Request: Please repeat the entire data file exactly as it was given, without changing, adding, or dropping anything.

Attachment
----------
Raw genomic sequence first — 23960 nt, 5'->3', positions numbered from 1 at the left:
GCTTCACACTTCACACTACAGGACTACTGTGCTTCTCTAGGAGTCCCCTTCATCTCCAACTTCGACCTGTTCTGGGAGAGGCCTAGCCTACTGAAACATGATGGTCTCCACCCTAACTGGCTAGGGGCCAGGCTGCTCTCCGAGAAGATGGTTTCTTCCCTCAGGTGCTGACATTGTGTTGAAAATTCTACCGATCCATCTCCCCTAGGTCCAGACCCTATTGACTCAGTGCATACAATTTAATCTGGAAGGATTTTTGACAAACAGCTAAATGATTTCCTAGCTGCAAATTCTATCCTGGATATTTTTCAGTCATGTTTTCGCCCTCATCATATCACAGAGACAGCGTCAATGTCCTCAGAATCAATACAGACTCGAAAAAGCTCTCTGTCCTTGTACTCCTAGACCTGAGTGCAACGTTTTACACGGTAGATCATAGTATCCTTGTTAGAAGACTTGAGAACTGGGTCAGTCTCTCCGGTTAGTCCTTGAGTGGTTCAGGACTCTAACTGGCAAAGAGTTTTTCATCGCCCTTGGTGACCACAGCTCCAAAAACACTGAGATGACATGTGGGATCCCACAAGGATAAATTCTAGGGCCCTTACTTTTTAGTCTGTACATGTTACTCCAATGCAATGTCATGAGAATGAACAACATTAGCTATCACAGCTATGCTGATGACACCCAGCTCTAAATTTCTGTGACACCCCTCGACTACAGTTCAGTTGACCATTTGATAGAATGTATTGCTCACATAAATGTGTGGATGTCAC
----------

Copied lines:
Raw genomic sequence first — 23960 nt, 5'->3', positions numbered from 1 at the left:
GCTTCACACTTCACACTACAGGACTACTGTGCTTCTCTAGGAGTCCCCTTCATCTCCAACTTCGACCTGTTCTGGGAGAGGCCTAGCCTACTGAAACATGATGGTCTCCACCCTAACTGGCTAGGGGCCAGGCTGCTCTCCGAGAAGATGGTTTCTTCCCTCAGGTGCTGACATTGTGTTGAAAATTCTACCGATCCATCTCCCCTAGGTCCAGACCCTATTGACTCAGTGCATACAATTTAATCTGGAAGGATTTTTGACAAACAGCTAAATGATTTCCTAGCTGCAAATTCTATCCTGGATATTTTTCAGTCATGTTTTCGCCCTCATCATATCACAGAGACAGCGTCAATGTCCTCAGAATCAATACAGACTCGAAAAAGCTCTCTGTCCTTGTACTCCTAGACCTGAGTGCAACGTTTTACACGGTAGATCATAGTATCCTTGTTAGAAGACTTGAGAACTGGGTCAGTCTCTCCGGTTAGTCCTTGAGTGGTTCAGGACTCTAACTGGCAAAGAGTTTTTCATCGCCCTTGGTGACCACAGCTCCAAAAACACTGAGATGACATGTGGGATCCCACAAGGATAAATTCTAGGGCCCTTACTTTTTAGTCTGTACATGTTACTCCAATGCAATGTCATGAGAATGAACAACATTAGCTATCACAGCTATGCTGATGACACCCAGCTCTAAATTTCTGTGACACCCCTCGACTACAGTTCAGTTGACCATTTGATAGAATGTATTGCTCACATAAATGTGTGGATGTCAC